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## XML Access 101

A look at WebSphere Portal Server 5.1

The world of WebSphere Portal Administration and configuration can be full of tedium and frustration. If you've ever manually constructed trees of portal places and pages, complete with containers and rows and portlets, you may have initially been quite satisfied with yourself. But the satisfaction may have turned rapidly into complete frustration when the portlet you painstakingly set permissions failed to appear when and where you expected it to!

Is it an inheritance problem? Is my portlet activated? Will I meet the deadline for duplicating all of this in both QA and Production? Luckily, WebSphere Portal ships with several useful tools for automating configuration and repetitive administrative tasks. One of the most useful and quickest to understand is XMLAccess.

No-Sweat Solution
XMLAccess is a command-line batch-processing utility that is incredibly useful for exporting and importing various portal configurations. It can be used for backing up the configuration of certain environments, for loading new configurations (for new portlets or pages, for example), or for updating existing portlets when a new WAR file is provided by development. Perhaps most important, this tool greatly eases the duplication of a portal environment from server "A" to server "B." For example, do you need 20 identical Portal Unit Test environments for that new development team? No sweat with XMLAccess.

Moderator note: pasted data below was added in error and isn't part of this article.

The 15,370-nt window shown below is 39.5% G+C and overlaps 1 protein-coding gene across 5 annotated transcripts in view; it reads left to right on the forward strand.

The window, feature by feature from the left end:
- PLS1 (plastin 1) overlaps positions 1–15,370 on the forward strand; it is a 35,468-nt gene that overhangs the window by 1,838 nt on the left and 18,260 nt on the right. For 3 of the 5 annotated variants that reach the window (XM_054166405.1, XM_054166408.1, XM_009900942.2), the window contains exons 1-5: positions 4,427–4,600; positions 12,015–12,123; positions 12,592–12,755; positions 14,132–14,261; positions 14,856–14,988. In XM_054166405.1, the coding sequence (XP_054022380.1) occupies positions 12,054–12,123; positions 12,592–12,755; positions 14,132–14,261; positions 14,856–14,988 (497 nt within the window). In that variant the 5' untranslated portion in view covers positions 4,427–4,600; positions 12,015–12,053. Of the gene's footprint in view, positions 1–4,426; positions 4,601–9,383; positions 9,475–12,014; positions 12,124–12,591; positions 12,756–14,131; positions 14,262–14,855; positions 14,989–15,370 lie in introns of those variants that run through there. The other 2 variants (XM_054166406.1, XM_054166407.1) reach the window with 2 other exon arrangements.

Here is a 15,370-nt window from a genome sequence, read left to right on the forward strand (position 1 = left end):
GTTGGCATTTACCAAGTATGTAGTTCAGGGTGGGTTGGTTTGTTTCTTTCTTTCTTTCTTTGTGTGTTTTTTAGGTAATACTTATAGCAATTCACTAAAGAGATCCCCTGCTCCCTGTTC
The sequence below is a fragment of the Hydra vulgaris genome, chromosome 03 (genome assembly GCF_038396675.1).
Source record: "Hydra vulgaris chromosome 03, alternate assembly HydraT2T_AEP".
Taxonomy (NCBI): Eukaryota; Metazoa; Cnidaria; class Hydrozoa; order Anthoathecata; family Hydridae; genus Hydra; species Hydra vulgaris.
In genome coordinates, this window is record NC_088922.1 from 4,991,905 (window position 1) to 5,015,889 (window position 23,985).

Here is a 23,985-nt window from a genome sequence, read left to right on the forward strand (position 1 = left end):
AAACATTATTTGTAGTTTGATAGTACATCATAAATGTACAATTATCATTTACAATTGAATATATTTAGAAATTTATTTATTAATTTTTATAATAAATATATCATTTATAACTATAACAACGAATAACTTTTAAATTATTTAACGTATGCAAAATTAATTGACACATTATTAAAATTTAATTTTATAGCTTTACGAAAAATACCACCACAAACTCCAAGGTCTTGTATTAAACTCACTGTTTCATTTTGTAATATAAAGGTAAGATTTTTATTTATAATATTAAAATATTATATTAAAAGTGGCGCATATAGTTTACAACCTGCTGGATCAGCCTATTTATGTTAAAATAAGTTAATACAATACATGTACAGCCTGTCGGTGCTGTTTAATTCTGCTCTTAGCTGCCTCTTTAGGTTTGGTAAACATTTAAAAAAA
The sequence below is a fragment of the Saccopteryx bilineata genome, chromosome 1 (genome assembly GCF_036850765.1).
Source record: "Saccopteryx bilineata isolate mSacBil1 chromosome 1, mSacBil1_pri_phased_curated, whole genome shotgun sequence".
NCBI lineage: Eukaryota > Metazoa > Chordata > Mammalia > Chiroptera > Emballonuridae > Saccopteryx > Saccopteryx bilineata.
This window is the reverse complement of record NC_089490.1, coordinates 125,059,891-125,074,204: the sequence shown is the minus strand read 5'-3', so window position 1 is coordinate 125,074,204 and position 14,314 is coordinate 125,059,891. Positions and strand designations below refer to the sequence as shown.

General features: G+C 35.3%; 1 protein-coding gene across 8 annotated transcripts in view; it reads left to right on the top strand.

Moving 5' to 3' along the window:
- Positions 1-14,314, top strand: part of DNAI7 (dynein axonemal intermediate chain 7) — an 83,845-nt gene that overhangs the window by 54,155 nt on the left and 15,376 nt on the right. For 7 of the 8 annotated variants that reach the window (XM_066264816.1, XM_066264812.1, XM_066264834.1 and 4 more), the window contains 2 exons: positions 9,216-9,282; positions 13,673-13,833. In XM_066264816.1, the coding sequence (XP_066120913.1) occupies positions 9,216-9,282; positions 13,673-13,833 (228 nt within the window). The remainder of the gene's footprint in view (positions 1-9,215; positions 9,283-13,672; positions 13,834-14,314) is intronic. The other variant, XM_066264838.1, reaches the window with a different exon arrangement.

There are two basic requests that can be made of this interface.

Export requests - tells the utility to export complete or partial portal configurations. This makes no changes, it only retrieves the specified configuration and spits it out to an XML file.

Update requests - Yep, you guessed it. This request takes a specified XML file and imports it into the portal configuration database. This process modifies the configuration of the portal based on the values in the imported XML file.

XMLAccess connects to the portal configuration URL over HTTP (usually something like: http://portal.example.com/wps/config

It therefore can potentially be executed from your workstation or from your home PC, so is very useful for those "working from home" days.